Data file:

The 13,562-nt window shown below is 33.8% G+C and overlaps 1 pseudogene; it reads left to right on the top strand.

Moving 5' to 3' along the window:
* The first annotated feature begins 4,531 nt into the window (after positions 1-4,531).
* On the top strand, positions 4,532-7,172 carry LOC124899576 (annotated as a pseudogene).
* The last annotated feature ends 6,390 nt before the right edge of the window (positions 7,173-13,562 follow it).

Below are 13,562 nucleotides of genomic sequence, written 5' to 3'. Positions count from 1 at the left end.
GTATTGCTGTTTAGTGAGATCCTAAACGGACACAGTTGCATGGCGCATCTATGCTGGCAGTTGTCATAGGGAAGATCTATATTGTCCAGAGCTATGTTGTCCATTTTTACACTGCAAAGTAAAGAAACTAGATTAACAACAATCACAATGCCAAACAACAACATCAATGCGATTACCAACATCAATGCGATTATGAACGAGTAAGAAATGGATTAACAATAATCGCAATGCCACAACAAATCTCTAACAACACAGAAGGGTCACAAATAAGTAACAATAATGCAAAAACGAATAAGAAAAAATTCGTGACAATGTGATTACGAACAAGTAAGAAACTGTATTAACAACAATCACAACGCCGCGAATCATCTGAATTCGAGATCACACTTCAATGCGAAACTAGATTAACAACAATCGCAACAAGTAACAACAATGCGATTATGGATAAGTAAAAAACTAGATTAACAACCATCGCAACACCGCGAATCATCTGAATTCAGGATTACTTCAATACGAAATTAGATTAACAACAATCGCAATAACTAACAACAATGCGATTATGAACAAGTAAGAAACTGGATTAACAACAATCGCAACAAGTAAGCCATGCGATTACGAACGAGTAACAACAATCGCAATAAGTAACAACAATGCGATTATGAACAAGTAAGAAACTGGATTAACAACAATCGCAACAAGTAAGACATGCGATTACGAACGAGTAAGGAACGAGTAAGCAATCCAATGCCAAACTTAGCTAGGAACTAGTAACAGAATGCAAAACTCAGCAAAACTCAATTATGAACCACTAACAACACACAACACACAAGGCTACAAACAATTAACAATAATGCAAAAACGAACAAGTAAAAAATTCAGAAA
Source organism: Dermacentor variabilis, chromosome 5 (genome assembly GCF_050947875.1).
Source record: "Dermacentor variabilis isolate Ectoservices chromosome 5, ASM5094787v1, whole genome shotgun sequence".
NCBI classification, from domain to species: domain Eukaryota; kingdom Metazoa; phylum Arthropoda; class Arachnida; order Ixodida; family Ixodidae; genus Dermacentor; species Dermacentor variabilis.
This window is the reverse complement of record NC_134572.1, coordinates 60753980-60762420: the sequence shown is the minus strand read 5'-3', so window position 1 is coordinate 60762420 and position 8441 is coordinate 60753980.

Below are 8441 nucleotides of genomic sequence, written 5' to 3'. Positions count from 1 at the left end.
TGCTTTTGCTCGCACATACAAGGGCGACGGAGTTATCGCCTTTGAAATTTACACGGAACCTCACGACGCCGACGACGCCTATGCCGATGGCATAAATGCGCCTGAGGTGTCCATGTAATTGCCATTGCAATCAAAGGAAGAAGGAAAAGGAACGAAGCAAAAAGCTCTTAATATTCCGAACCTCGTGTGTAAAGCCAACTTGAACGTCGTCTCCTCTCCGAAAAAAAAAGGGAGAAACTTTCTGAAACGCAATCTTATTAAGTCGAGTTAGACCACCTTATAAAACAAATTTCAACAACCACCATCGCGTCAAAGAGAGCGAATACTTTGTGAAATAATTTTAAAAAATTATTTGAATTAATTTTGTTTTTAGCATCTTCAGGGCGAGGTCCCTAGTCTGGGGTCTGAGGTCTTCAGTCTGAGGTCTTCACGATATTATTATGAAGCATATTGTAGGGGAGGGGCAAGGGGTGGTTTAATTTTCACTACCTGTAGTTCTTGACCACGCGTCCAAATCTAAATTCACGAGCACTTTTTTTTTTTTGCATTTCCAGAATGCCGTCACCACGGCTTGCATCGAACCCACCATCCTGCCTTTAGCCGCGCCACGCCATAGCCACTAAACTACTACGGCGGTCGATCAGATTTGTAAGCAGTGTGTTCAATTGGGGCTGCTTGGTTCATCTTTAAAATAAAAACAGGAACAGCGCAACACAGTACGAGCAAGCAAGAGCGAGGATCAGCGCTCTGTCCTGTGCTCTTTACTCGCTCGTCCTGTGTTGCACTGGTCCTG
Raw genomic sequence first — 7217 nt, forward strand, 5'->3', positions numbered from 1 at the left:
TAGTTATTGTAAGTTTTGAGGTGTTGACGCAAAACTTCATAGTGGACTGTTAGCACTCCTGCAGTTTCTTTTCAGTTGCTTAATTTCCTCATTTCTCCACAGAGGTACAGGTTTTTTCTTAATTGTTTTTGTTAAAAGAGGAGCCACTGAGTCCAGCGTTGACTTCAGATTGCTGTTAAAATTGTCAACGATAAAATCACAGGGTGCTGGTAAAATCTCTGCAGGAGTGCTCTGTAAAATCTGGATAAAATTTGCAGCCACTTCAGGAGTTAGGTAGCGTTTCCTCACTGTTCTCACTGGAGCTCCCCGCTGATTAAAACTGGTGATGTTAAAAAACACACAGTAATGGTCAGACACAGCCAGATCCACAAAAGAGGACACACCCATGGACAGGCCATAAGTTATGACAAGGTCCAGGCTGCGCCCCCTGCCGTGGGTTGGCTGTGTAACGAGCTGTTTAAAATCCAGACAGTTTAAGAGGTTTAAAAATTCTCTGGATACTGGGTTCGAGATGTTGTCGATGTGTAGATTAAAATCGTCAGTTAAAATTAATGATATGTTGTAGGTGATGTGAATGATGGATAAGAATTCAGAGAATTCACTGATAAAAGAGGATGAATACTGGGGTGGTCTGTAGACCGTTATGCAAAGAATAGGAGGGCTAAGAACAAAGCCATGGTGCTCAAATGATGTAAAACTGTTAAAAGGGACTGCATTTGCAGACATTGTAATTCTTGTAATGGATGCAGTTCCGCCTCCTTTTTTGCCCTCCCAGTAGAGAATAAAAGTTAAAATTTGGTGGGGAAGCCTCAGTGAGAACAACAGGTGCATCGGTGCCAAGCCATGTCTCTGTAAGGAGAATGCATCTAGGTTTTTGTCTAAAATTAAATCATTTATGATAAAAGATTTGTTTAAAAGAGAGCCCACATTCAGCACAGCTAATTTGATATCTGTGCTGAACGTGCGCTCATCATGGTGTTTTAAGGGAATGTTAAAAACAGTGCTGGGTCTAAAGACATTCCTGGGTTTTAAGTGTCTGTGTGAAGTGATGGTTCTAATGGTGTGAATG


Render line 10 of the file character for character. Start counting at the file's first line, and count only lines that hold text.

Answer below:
NCBI classification, from domain to species: domain Eukaryota; kingdom Metazoa; phylum Arthropoda; class Arachnida; order Ixodida; family Ixodidae; genus Dermacentor; species Dermacentor variabilis.